The White House announced Wednesday that it has reached an agreement with the government of Colombia aimed at protecting the rights of labor leaders in that country, which it hopes will improve chances of Congress passing a Free Trade Agreement with Central and South America’s third biggest economy.
The announcement was welcomed by ag groups, including the National Corn Growers Association and the American Soybean Association, whose members have been losing market share in Colombia in recent years.
The Administration still hasn’t asked Congress to vote on a Free Trade Agreement with South Korea, after announcing last December that it had resolved labor issues and gotten support from the United Auto Workers and other unions.
Senator Max Baucus (D-MT) is trying to get South Korea to agree to import beef from older animals, something the Administration hasn’t been able to achieve.
The Action Plan negotiated between the U.S. and Colombia increases protections by the Colombian government of labor leaders, who in the past have been murdered and threatened by right-wing death squads.
Although Baucus and other leaders in Congress from both parties have asked the Administration to seek a vote on three pending free trade agreements, with Panama as well as Colombia and Korea, U.S. Trade Representative Ron Kirk told reporters the White House has no plans to do so.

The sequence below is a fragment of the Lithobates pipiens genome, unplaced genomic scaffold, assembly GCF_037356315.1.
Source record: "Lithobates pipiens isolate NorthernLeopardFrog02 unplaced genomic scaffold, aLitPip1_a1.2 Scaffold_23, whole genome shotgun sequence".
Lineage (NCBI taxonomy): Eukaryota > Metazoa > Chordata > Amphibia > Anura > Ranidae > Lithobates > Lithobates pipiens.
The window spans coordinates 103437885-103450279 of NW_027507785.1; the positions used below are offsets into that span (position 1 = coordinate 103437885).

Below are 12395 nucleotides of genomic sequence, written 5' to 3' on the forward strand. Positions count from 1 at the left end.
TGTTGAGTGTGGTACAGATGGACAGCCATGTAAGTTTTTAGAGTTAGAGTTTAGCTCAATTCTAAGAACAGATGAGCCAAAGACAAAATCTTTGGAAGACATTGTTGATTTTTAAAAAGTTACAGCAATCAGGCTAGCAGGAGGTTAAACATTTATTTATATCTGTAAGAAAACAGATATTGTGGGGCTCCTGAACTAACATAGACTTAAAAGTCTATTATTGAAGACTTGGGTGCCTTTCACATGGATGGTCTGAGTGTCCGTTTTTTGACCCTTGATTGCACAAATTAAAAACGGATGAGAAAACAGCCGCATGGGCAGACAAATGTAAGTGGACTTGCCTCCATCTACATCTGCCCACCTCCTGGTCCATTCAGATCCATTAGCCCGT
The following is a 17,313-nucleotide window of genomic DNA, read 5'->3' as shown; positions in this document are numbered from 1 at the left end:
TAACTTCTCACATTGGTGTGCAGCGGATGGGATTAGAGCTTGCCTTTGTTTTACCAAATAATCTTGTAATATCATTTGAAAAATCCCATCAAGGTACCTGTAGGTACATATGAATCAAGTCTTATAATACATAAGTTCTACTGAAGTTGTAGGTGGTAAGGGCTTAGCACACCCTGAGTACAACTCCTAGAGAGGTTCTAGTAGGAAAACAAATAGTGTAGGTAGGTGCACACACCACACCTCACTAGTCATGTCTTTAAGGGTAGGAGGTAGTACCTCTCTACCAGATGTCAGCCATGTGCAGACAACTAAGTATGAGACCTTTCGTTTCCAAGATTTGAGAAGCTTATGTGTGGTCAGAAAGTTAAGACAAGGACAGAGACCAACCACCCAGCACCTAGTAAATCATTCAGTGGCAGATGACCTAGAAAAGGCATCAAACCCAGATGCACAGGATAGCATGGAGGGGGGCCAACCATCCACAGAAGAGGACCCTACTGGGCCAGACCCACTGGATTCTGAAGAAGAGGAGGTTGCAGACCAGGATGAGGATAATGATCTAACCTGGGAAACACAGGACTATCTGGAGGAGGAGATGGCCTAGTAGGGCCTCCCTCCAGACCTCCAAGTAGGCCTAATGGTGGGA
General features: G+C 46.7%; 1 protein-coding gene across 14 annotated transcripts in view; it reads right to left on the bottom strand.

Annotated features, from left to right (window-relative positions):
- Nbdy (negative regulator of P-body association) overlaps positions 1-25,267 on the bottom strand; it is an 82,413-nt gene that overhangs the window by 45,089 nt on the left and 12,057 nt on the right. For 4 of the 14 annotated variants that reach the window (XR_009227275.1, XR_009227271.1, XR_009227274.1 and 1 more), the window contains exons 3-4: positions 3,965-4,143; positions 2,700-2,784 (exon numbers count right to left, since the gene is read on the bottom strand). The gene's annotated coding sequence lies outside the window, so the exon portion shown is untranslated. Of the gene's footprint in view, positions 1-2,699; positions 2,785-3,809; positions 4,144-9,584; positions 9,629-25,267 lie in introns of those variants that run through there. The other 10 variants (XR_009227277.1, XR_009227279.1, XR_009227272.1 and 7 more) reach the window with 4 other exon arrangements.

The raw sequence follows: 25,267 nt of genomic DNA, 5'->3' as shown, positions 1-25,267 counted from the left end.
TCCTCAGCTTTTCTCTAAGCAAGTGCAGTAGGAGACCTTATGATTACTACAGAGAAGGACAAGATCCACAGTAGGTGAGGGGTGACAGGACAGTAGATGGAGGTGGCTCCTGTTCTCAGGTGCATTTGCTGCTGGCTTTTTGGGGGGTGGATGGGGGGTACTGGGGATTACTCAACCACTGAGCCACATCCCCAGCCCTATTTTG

“We believe as the agreements are ready, Congress should consider them individually,” Kirk said.
The Administration is now negotiating with members of Congress on the timing of a vote on the agreement with Colombia.
Once ratified, Colombia would immediately drop tariffs on soybeans and soy meal and flour, according to the Trade Representatives office. It would provide for immediate duty-free access of corn through a 2.1 million metric ton tariff rate quota that will expand by 5% a year. A tariff of 25% on corn above the quota would phase out over 12 years. A list of benefits to ag from the Colombia trade deal can be found here
According to the National Corn Growers Association, during marketing year 2007-08, the United States exported 114 million bushels of corn to Colombia, with an estimated value of nearly $627 million. U.S. corn exports declined dramatically during the 2009-10 marketing year, with only 36 million bushels exported, valued at $152 million. The decline in exports reflected a loss of $475 million to the U.S. economy.
“Colombia has traditionally been one of the Top 10 export markets for U.S. corn,” NCGA President Bart Schott said. “This is an important market for U.S. farmers and we do not want to watch this market slip away to our largest competitors.”
ASA is also pleased that the Colombia agreement may be moving ahead.